I’ve got a review on Amazon.es in Spain, Amazon.de in Germany, amazon.it, but they’re just single reviews. For some reason, Amazon does not pull all the reviews into each book page, maybe they'll amalgamate over time. Who knows? I don't!

I also learnt, you can only review a book where your local Amazon is. So that was a huge learning point.

This made me reach out to my launch team and also request reviews on an international book review site: Amazon actually owns a book review site called GoodReads. And anyone anywhere in the world can review a book and say, this is the book I’m looking at.

It was halfway through the launch week where suddenly, like when I was getting these messages from my launch team going, 'Amazon’s not letting me review it! I can’t go in and review it!' 

You also have to have a minimum spend to make a review on Amazon. Who knew? But on Good Reads you don’t. People can just go and share their reviews‘.

So it’s been a huge learning curve, but I very much did a soft launch in terms of my audience first and my plans moving forward include recording an Audible Book. I hear a lot of people like to have both versions. They’d like to listen and then like having a physical copy. And then with that, I think I would go more into a full book launch.

I’ve now got endorsements now for the book from fellow introvert writers like Matthew Pollard, which are shown on the book cover. With a different version launch I would reach out for more endorsements as all these things will help grow sales and create a bigger launch.

Rachel Extance:  You’ve shared so much value here Susanna. Thank you ever so much.
One last question, you said you got a second book from what you’ve learned from doing your first book.

What are you going to take forward to the second book? What would you do differently, or would you lean into?

Susanna Reay: I think I would definitely, in the same way as before, give myself a focused six weeks or 45 days block of time. 

I really liked that in terms of a creation because, and actually over the summer, I was thinking to myself, I’ll do this again next summer, because what I tend to do in my work every August, I don’t do any client work. I purposely have it as more inward time so I’m not being distracted by other people’s stories. That really helped writing the book. 

I think actually clearing out and maybe I’ll clear out six whole weeks to do that because the next book is probably going to be slightly bigger because of what’s going on in my head.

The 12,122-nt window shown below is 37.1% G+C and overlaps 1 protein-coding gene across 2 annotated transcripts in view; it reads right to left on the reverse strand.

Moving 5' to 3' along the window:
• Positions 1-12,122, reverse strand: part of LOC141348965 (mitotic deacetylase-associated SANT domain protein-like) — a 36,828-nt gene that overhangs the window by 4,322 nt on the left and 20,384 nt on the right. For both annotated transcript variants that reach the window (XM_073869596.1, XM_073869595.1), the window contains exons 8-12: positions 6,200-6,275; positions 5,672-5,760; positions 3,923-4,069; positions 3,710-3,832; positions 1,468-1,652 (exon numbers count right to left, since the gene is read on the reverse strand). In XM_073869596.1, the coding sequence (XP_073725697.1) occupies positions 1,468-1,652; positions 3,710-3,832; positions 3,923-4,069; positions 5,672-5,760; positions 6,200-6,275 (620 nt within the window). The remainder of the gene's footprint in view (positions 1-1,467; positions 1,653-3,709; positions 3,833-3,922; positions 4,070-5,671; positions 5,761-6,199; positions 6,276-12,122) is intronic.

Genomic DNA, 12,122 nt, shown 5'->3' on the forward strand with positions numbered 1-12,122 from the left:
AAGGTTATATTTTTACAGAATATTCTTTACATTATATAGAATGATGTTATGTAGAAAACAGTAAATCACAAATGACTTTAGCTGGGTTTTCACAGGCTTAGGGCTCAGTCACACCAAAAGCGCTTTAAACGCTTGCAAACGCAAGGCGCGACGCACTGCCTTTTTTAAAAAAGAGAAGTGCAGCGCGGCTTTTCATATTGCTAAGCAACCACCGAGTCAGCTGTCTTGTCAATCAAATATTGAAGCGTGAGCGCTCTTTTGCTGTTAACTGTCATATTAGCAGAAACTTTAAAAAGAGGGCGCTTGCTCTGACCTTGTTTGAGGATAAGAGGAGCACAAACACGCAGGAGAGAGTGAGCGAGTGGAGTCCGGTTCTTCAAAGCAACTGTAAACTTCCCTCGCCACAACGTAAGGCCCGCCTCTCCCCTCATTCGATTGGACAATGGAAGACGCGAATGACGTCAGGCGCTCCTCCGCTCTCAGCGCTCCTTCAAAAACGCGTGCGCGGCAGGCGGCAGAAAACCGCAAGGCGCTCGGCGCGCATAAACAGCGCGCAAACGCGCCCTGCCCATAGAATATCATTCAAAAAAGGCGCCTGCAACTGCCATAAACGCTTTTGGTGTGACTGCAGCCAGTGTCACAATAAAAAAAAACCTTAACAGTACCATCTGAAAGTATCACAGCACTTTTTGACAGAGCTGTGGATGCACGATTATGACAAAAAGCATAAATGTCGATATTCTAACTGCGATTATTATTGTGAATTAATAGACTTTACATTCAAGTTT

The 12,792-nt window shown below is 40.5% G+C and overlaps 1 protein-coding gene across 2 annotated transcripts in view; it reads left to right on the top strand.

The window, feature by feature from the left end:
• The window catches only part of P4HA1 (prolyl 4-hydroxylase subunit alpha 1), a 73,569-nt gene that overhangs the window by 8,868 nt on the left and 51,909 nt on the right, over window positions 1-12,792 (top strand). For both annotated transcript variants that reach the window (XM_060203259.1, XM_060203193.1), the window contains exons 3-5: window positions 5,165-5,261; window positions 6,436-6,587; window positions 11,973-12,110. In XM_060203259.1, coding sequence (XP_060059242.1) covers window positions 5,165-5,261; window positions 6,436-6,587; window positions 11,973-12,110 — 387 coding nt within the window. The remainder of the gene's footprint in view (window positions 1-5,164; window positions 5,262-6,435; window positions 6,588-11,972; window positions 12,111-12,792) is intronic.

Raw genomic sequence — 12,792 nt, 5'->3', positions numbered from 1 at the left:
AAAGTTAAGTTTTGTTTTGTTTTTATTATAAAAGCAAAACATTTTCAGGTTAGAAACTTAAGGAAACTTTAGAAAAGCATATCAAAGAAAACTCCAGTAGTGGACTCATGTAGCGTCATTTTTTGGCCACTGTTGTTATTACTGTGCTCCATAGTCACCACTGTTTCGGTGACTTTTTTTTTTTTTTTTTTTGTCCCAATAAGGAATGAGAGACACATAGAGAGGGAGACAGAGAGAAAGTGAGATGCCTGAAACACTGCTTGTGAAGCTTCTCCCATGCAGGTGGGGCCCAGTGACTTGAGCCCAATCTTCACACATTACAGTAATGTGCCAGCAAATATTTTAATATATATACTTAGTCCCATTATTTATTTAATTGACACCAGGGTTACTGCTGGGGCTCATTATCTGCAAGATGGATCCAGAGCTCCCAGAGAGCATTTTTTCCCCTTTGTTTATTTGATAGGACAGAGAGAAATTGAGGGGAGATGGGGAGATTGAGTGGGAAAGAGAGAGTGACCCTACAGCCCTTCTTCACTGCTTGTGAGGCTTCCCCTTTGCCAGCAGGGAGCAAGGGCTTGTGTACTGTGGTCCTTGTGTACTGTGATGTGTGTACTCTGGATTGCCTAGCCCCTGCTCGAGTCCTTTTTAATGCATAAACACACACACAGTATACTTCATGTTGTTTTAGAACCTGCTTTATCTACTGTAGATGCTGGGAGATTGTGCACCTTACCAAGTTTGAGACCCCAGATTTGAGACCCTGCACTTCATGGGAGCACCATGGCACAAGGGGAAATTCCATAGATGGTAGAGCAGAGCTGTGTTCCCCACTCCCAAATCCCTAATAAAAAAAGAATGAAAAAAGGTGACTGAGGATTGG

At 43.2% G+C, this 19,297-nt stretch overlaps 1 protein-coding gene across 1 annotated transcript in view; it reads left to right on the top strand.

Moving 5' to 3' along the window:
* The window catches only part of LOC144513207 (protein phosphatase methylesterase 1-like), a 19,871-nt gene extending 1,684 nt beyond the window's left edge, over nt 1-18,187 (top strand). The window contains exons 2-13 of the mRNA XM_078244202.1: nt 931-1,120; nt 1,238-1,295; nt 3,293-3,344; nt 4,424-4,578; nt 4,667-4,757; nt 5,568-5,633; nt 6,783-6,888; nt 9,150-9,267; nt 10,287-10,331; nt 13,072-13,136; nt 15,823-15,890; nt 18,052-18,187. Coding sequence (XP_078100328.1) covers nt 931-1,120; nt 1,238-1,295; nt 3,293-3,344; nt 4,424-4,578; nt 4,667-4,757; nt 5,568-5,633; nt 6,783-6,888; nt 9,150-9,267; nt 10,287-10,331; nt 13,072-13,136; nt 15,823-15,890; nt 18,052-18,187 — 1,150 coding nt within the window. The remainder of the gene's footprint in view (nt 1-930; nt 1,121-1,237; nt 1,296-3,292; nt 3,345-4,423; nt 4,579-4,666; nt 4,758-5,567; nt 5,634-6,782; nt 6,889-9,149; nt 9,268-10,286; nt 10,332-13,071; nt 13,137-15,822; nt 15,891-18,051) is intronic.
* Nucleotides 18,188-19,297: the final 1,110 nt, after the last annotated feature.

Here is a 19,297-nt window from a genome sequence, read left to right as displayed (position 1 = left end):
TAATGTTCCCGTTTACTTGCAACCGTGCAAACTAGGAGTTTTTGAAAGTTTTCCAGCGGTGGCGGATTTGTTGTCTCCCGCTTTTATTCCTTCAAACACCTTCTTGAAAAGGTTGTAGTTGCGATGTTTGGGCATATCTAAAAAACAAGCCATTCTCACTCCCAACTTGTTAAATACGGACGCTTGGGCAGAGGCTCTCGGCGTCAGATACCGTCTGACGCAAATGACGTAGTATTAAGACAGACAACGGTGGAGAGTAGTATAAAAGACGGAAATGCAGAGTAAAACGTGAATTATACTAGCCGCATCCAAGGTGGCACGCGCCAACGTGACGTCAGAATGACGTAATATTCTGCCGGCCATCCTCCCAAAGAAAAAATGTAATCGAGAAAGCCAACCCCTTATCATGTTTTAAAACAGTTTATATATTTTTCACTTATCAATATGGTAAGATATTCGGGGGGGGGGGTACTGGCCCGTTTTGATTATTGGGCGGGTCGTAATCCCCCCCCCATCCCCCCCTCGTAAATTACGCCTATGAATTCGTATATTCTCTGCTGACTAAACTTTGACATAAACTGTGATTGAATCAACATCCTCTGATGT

I think for a second book, I would actually allow far more time and do a proper launch. 

And what that would mean is actually you still create a launch team, but rather than doing it in a very tight timeframe of just a couple of weeks, expand this to the general recommendations of taking a six month time span or runway for what I did in two weeks!

It would be looking at making it go further and wider, but I think you always have to if you’re going to get into books and writing books, I think it’s great just to get started and just get it out there and not get hung up on yourself.

But I have no regrets for how I did it this time round, as it was better for me to just do it and get it out there rather than now going with my perfectionism ‘oh, now I need to like launch it properly’ and it’d be another six months... because I’m a bit impatient as well! I was like, I’ve done it now. I want it out there and it’s great because now I’ve got something as well to talk about and people can really get what I’m doing to help other people.

Rachel Extance: That’s great. Susanna, where can people find out more about you?

Susanna Reay:  Best place is my website, which is susannareay.com. And across all the socials my handle is my name. So it’s @susannareay. So Instagram, LinkedIn, Facebook are the main places as well that I hang out, but you can find me occasionally on Twitter.

Rachel Extance: That’s great. Thank you. And I’ll make sure those links are in the write up. Thank you very much for joining me.

Note: This article is a reflection of Rachel Extance's original article found here, and posted with permission. Do check out her other blogs!

Written by Susanna Reay, 11/08/2021

Susanna Reay is a multi award-winning coach, writer, and speaker who’s been bringing clarity, focus and structure into small businesses and entrepreneurial start-ups for over 20 years. Susanna brings a unique perspective informed by her training in design and business strategy, her life-long interest in psychology and strengths as an introverted online business builder. Her book, courses and mentoring have been the catalyst for growth for clients who’ve integrated Sparkle Frameworks® into their business. She helps the unseen be seen, heard and respected. Susanna is based in Europe, serving a global audience from her English home.